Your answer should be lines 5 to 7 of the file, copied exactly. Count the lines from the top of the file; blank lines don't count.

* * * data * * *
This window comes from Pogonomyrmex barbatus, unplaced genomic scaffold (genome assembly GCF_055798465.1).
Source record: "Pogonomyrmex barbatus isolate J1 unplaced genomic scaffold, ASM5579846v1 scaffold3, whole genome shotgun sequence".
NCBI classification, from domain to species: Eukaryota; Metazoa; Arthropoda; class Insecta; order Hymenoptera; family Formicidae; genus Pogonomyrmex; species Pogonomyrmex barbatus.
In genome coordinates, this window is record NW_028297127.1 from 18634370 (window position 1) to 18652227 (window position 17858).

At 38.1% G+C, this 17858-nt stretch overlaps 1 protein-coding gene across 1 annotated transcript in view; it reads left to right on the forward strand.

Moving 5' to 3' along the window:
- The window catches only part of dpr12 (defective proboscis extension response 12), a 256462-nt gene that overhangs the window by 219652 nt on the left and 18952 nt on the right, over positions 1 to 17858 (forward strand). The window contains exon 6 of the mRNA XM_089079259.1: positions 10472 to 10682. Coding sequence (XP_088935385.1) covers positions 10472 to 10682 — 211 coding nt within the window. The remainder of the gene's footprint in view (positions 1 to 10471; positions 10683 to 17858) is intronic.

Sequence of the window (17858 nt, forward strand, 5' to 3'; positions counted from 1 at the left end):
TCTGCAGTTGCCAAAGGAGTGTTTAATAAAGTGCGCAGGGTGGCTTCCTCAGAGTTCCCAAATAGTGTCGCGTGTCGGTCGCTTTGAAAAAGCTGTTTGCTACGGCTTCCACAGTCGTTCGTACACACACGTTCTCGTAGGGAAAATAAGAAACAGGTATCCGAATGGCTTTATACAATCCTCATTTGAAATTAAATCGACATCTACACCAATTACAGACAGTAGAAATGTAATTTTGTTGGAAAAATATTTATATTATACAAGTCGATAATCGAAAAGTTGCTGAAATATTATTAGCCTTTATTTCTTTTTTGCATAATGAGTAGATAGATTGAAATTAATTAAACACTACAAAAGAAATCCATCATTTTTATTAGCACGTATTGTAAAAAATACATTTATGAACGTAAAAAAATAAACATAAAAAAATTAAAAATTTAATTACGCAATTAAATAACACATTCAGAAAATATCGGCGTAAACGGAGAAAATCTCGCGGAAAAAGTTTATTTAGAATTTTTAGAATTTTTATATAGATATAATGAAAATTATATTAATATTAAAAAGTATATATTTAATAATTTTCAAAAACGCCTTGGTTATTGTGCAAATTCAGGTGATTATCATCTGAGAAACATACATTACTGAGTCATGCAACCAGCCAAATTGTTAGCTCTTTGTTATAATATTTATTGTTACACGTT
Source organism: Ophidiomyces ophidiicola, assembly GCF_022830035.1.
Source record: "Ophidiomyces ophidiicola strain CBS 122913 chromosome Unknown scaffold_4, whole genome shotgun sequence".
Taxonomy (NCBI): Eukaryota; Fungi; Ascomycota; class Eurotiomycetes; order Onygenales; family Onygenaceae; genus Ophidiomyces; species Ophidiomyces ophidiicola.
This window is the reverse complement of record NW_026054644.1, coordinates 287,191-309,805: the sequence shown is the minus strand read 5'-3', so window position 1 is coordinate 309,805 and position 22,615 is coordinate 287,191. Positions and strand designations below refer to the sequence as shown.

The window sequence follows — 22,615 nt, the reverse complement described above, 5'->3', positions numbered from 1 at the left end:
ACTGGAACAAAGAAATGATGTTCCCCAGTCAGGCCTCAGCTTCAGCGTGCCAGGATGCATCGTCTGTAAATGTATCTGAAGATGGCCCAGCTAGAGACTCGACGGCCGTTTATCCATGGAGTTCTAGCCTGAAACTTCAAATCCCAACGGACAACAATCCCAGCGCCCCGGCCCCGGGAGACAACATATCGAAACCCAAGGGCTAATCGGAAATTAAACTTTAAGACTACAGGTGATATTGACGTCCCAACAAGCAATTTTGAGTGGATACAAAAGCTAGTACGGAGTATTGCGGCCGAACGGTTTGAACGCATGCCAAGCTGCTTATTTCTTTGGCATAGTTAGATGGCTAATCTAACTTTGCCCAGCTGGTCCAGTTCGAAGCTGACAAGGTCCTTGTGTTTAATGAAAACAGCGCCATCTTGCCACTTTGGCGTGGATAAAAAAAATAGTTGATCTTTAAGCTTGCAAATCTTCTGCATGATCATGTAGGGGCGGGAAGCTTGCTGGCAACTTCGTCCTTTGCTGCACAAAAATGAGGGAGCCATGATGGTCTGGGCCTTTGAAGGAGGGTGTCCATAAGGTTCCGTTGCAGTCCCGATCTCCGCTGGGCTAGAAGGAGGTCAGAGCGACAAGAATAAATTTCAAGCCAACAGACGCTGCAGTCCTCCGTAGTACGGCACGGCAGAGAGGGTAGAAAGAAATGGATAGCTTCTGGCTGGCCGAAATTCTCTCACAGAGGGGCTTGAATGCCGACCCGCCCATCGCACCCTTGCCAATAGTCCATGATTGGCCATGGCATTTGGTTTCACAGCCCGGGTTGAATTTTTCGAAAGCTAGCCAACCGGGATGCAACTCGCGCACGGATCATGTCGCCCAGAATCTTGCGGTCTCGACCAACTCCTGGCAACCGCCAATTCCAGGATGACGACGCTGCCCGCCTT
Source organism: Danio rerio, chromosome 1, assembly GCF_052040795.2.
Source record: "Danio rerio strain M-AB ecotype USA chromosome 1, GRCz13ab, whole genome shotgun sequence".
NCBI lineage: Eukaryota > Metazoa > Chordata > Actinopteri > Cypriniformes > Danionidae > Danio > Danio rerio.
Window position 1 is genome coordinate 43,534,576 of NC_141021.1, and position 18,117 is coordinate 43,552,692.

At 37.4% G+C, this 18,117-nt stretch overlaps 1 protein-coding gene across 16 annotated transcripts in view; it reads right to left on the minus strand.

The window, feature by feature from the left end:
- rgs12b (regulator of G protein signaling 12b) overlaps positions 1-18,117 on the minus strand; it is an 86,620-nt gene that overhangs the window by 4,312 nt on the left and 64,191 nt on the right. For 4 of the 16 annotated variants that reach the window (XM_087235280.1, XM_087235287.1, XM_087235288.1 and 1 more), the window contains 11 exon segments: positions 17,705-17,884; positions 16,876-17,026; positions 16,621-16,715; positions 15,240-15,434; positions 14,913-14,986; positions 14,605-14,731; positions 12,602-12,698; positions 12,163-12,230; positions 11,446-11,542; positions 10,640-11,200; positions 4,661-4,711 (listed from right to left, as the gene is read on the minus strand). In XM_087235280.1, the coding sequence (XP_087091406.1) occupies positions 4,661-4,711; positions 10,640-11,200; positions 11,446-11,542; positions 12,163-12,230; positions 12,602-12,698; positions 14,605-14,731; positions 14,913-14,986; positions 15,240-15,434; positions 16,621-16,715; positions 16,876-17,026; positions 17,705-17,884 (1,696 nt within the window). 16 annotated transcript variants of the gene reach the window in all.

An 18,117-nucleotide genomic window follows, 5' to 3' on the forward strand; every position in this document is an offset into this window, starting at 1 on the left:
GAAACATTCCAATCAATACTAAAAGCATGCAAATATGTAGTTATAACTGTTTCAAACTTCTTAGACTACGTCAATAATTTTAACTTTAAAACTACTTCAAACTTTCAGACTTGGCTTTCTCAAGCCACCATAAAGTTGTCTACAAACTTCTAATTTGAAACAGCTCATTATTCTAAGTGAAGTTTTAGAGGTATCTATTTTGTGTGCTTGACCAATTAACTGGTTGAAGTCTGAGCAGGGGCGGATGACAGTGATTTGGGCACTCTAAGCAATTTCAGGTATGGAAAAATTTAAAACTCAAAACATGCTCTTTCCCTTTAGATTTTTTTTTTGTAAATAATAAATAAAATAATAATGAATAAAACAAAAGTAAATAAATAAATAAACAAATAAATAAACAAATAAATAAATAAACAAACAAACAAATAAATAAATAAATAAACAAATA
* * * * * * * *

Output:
At 38.1% G+C, this 17858-nt stretch overlaps 1 protein-coding gene across 1 annotated transcript in view; it reads left to right on the forward strand.

Moving 5' to 3' along the window:
- The window catches only part of dpr12 (defective proboscis extension response 12), a 256462-nt gene that overhangs the window by 219652 nt on the left and 18952 nt on the right, over positions 1 to 17858 (forward strand). The window contains exon 6 of the mRNA XM_089079259.1: positions 10472 to 10682. Coding sequence (XP_088935385.1) covers positions 10472 to 10682 — 211 coding nt within the window. The remainder of the gene's footprint in view (positions 1 to 10471; positions 10683 to 17858) is intronic.